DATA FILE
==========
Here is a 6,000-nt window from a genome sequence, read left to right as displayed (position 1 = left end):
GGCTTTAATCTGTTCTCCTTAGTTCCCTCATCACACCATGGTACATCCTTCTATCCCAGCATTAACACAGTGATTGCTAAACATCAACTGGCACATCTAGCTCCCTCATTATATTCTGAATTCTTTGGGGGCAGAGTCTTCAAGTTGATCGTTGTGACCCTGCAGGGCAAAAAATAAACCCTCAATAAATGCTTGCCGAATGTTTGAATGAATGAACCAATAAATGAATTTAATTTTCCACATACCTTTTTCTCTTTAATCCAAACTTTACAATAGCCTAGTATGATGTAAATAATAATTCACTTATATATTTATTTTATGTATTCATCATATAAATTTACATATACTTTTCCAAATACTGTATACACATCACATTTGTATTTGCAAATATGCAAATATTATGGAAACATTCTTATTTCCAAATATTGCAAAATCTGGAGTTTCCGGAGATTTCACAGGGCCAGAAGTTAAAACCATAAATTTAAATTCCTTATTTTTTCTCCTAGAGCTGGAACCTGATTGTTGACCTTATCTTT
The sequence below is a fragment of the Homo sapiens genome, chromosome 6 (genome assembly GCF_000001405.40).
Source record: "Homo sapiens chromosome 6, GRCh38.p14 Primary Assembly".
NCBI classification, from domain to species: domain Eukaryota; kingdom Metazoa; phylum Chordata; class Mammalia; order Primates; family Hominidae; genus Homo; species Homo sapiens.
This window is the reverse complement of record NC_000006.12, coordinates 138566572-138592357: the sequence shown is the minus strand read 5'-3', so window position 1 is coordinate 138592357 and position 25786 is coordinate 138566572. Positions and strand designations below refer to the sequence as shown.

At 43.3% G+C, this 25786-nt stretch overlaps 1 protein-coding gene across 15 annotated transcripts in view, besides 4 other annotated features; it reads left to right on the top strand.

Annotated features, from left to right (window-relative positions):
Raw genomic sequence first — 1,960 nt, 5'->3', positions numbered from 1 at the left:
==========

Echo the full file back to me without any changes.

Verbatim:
Here is a 6,000-nt window from a genome sequence, read left to right as displayed (position 1 = left end):
GGCTTTAATCTGTTCTCCTTAGTTCCCTCATCACACCATGGTACATCCTTCTATCCCAGCATTAACACAGTGATTGCTAAACATCAACTGGCACATCTAGCTCCCTCATTATATTCTGAATTCTTTGGGGGCAGAGTCTTCAAGTTGATCGTTGTGACCCTGCAGGGCAAAAAATAAACCCTCAATAAATGCTTGCCGAATGTTTGAATGAATGAACCAATAAATGAATTTAATTTTCCACATACCTTTTTCTCTTTAATCCAAACTTTACAATAGCCTAGTATGATGTAAATAATAATTCACTTATATATTTATTTTATGTATTCATCATATAAATTTACATATACTTTTCCAAATACTGTATACACATCACATTTGTATTTGCAAATATGCAAATATTATGGAAACATTCTTATTTCCAAATATTGCAAAATCTGGAGTTTCCGGAGATTTCACAGGGCCAGAAGTTAAAACCATAAATTTAAATTCCTTATTTTTTCTCCTAGAGCTGGAACCTGATTGTTGACCTTATCTTT
The sequence below is a fragment of the Homo sapiens genome, chromosome 6 (genome assembly GCF_000001405.40).
Source record: "Homo sapiens chromosome 6, GRCh38.p14 Primary Assembly".
NCBI classification, from domain to species: domain Eukaryota; kingdom Metazoa; phylum Chordata; class Mammalia; order Primates; family Hominidae; genus Homo; species Homo sapiens.
This window is the reverse complement of record NC_000006.12, coordinates 138566572-138592357: the sequence shown is the minus strand read 5'-3', so window position 1 is coordinate 138592357 and position 25786 is coordinate 138566572. Positions and strand designations below refer to the sequence as shown.

At 43.3% G+C, this 25786-nt stretch overlaps 1 protein-coding gene across 15 annotated transcripts in view, besides 4 other annotated features; it reads left to right on the top strand.

Annotated features, from left to right (window-relative positions):
Raw genomic sequence first — 1,960 nt, 5'->3', positions numbered from 1 at the left: